Some time ago, Peter bought bitcoins. Now, he is going on vacation in Europe and he needs Euro. Apart from bitcoins, he has Chinese yuans as well. Peter wants to exchange his money for Euro for the tour. Write a program that calculates how much Euro he can buy, depending on the following exchange rates:
- 1 bitcoin = 1168 leva.
- 1 Chinese yuan = 0.15 dollars.
- 1 dollar = 1.76 leva.
- 1 Euro = 1.95 leva.
The exchange office has commission fee within 0 to 5 percent from the final sum in Euro.
Three numbers are read from the console:
- On the first line – number of bitcoins. Integer within the range of [0 … 20].
- On the second line – number of Chinese yuans. Floating-point number within the range of [0.00 … 50 000.00].
- On the third line – commission fee. Floating-point number within the range of [0.00 … 5.00].
Print one number on the console – the result of the exchange of currencies. Rounding is not necessary.
- 1 bitcoin = 1168 leva
- 5 Chinese yuan = 0.75 dollars
- 0.75 dollars = 1.32 leva
- 1168 + 1.32 = 1169.32 leva = 599.651282051282 Euro
- Commission fee: 5% of 599.651282051282 = 29.9825641025641
- Result: 599.651282051282 - 29.9825641025641 = 569.668717948718 Euro
Let's first think of the way we can solve the task again, before having started to write code.
We see that the number of bitcoins and the number of Chinese yuans will be given in the input. The output should be in Euro. The exchange rates that we have to work with are specified in the task. We notice that we can only exchange the sum in leva to Euro, therefore, we first have to calculate the whole sum that Peter has in leva, and then calculate the output.
As we have information for the exchange rate of bitcoins to leva, we can directly exchange them. On the other hand, in order to get the value of Chinese yuans in leva, first we have to exchange them in dollars, and then the dollars to leva. Finally, we will sum the two values and calculate how much Euro that is.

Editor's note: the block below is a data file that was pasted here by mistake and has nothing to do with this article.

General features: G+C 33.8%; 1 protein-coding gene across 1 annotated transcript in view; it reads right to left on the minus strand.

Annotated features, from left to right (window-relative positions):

Only the final step is left: calculating the commission fee and subtracting the new sum from the total one. We will obtain an integer for the commission fee, which will be a particular percent from the total sum. Let's divide it by 100, so as to calculate its percentage value and then multiply it by the sum in Euro. We will divide the result from the same sum and print the final sum on the console.
Bitcoins are given as an integer, therefore, we can declare a variable of
int type for their value. For Chinese yuan and commission fee we obtain a floating-point number, therefore, we are going to use
double is the data type with bigger scope, and the output should also be a floating-point number, we will use it for the other variables we create as well.
After we have build an idea on how to solve the task and we have chosen the data structures that we are going to use, it is time to get to writing the code. As in the previous tasks, we can divide the solution into three smaller tasks:
- Reading input from the console.
- Doing the calculations.
- Printing the output on the console.
We declare the variables that we are going to use and again we have to choose meaningful names, which are going to give us hints about the values they store. We initialize their values: with
Console.ReadLine(…), we read the input numbers from the console and convert the string entered by the user to
We do the necessary calculations:
Finally, we calculate the commission fee value and subtract it from the sum in Euro. Let's pay attention to the way we could write this:
Euro -= commission fee * Euro is the short way to write
Euro = Euro - (commission fee * Euro). In this case, we use a combined assignment operator (
-=) that subtracts the value of the operand to the right from the one to the left. The operator for multiplication (
*) has a higher priority than the combined operator, this is why, the expression
commission fee * Euro is performed first and then its value is divided.
The task does not specify special string formatting or rounding the result, therefore, we just have to calculate the output and print it on the console.
Let's pay attention to something that applies to all other problems of this type: written like that, the solution of the task is pretty detailed. As the task itself is not too complex, in theory, we could write one big expression, where right after having taken the input, we calculate the output. For example, such expression would look like this:
This code would print a correct result, but it is hard to read. It won't be easy to find out how it works and whether it contains any mistakes, as well as finding such and correcting them. Instead of one complex expression, it is better to write a few simpler ones and store their values in variables with appropriate names. This way, the code is more clean and easily maintainable.
Test your solution here: https://judge.softuni.org/Contests/Practice/Index/505#3.